Prada SpA and its owners raised about HK$16.7 billion ($2.14 billion) in this year’s biggest Hong Kong initial public offering after the company sold shares near the low end of its target amid a global stock-market slump.
The luxury company, the Prada family and Intesa Sanpaolo SpA sold 423.3 million shares for HK$39.50 each, according to two people familiar with the matter. The sale gives Prada a market value of about 9 billion euros ($12.7 billion), or 23 times 2011 earnings, said one of the people, who asked not to be identified because the details aren’t public.
The Milan-based company is the second foreign issuer in a week, after Samsonite International SA, to scale back its Hong Kong fundraising plans amid a five-week slump for the Hang Seng Index, which has lost 6.7 percent since May 13. Prada, which starts trading in Hong Kong on June 24, sold stock at a higher valuation than global peers like LVMH Moet Hennessy Louis Vuitton SA, the world’s biggest maker of luxury goods.
“Market volatility and Prada’s high valuation hurt demand,” said Castor Pang, head of research at Hong Kong brokerage Core-Pacific Yamaichi International Ltd. “Even after the low pricing, Prada’s stock still looks much more expensive than peers like LVMH.”
President Miuccia Prada, granddaughter of founder Mario Prada, her husband, Chief Executive Officer Patrizio Bertelli, and other family members will receive about $1.3 billion from the sale, before fees and the exercise of overallotment options, and retain a stake worth $10.7 billion, according to data from the prospectus. Intesa will receive about $517 million, and the company about $298 million. About two-thirds of the company’s proceeds will be used to fund the expansion of Prada’s directly operated stores as Asian customers increase spending on luxury goods.
LVMH trades at 18.4 times estimated earnings, according to Bloomberg data. Smaller rival PPR SA, maker of Gucci, is valued at about 13.4 times analysts’ estimates and Cie Financiere Richemont SA at 17.50 times estimates, the data show.
Prada initially sought to sell the shares at HK$36.50 to HK$48, according to the IPO prospectus. The company yesterday narrowed the range to HK$39.50 to HK$42.25 after failing to get orders for half of the 42.3 million shares offered to retail investors, two people with knowledge of the matter said. Prada had enough orders to sell the shares about three times over at that price, according to a person with knowledge of the matter. About ninety-five percent of the stock was sold to money managers and the rest went to retail investors.
Diana Footitt, an outside spokeswoman for Prada in Hong Kong, declined to comment.
The share sale by Prada, which began in 1913 as a store selling leather bags, trunks and Bohemian crystal in Milan, is the largest for consumer-goods companies in Hong Kong, according to data compiled by Bloomberg. Samsonite, the Mansfield, Massachusetts-based luggage maker, dropped 7.7 percent in its first day of trading yesterday after raising $1.25 billion in its IPO, the bottom of a revised range.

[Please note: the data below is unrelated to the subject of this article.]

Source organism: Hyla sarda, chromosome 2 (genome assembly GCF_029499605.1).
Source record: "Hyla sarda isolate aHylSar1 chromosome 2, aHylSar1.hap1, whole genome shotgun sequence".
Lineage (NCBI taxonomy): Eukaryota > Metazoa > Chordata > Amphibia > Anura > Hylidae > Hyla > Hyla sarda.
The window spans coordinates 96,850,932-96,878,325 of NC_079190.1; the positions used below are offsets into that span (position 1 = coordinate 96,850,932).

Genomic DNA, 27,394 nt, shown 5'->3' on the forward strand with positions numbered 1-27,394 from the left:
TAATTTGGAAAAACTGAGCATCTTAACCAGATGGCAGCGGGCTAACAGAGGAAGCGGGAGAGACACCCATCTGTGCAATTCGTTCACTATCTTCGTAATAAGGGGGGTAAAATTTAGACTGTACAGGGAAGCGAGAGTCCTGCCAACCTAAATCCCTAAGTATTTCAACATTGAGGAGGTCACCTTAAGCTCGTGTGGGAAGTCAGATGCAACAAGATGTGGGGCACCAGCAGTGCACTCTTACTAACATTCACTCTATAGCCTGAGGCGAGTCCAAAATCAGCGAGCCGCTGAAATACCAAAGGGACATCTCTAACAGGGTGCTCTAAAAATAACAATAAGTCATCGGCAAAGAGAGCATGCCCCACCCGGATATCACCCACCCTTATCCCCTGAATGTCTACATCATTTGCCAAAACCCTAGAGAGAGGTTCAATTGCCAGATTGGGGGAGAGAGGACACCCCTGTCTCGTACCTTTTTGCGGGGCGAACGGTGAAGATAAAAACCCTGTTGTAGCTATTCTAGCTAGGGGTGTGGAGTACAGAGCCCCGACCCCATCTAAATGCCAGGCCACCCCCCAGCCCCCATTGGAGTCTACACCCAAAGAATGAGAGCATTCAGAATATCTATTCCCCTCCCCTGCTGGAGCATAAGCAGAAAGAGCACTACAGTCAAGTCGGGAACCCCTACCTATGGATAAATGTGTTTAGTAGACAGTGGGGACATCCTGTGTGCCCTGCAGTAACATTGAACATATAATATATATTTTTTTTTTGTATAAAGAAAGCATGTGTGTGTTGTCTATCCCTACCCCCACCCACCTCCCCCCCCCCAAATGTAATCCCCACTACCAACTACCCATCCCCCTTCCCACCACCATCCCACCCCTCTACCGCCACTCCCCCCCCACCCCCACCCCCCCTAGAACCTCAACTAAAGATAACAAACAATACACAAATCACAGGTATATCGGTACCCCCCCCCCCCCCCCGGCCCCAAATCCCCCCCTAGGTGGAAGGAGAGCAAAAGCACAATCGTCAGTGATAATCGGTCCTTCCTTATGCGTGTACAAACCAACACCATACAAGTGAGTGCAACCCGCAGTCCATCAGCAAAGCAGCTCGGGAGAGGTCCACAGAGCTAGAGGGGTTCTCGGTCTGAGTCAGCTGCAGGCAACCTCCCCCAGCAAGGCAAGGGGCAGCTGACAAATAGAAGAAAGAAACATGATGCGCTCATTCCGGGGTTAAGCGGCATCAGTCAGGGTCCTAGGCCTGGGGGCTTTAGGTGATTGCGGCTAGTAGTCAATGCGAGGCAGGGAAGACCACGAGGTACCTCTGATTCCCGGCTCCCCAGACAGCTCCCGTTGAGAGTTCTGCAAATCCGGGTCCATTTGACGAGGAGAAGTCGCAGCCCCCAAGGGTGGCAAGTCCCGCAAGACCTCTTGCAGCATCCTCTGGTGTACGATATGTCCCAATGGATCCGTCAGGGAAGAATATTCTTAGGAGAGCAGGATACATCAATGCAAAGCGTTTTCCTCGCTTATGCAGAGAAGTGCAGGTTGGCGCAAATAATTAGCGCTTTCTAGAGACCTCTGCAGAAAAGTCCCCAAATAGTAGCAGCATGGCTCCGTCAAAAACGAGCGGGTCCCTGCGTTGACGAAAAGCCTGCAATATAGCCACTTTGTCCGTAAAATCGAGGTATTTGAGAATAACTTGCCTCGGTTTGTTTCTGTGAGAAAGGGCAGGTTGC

Including Prada, companies have raised $13.2 billion in Hong Kong IPOs so far in this year, compared with $6.2 billion at the same point a year ago. Of the 30 companies to price IPOs this year in Hong Kong and begin trading, 23 have fallen since their debut and the average decline is about 16 percent, the data show.
Mainland China, which doesn’t include Hong Kong, Macau or Taiwan, will remain the fastest-growing market for high-end goods in 2011 as sales rise 25 percent to 11.5 billion euros ($16.3 billion), Bain & Co. said May 3. The country may become the world’s third-largest luxury market in five years, the consulting company predicted.
Prada plans to open about 80 outlets annually over the next three years, of which as many 12 will be in China and about 25 in Asia, Deputy Chairman Carlo Mazzi said June 12. The company had 319 directly operated stores on Jan. 31, of which 18 were in China. The company plans to expand to northern Europe, where it has no retail outlets, as well as other unexploited markets in the Middle East and Latin America, Mazzi said.
The company has forecast first-half profit growth of at least 46 percent as it opens more stores in Asia. Profit more than doubled to 250.8 million euros last year. Sales in China grew at a compound annualized rate of about 52 percent in the three years ended January, according to the prospectus.
Excluding the overallotment of shares, a company controlled by the Prada family owns 82.5 percent of the company, down from 94.9 percent, after the sale. Intesa Sanpaolo cut its stake from 5.1 percent to 1 percent and won’t sell shares in the overallotment option.
Intesa Sanpaolo, Credit Agricole SA unit CLSA Asia-Pacific Markets, Goldman Sachs Group Inc. and UniCredit SpA managed the IPO, along with Mizuho Financial Group Inc. and Industrial & Commercial Bank of China Ltd.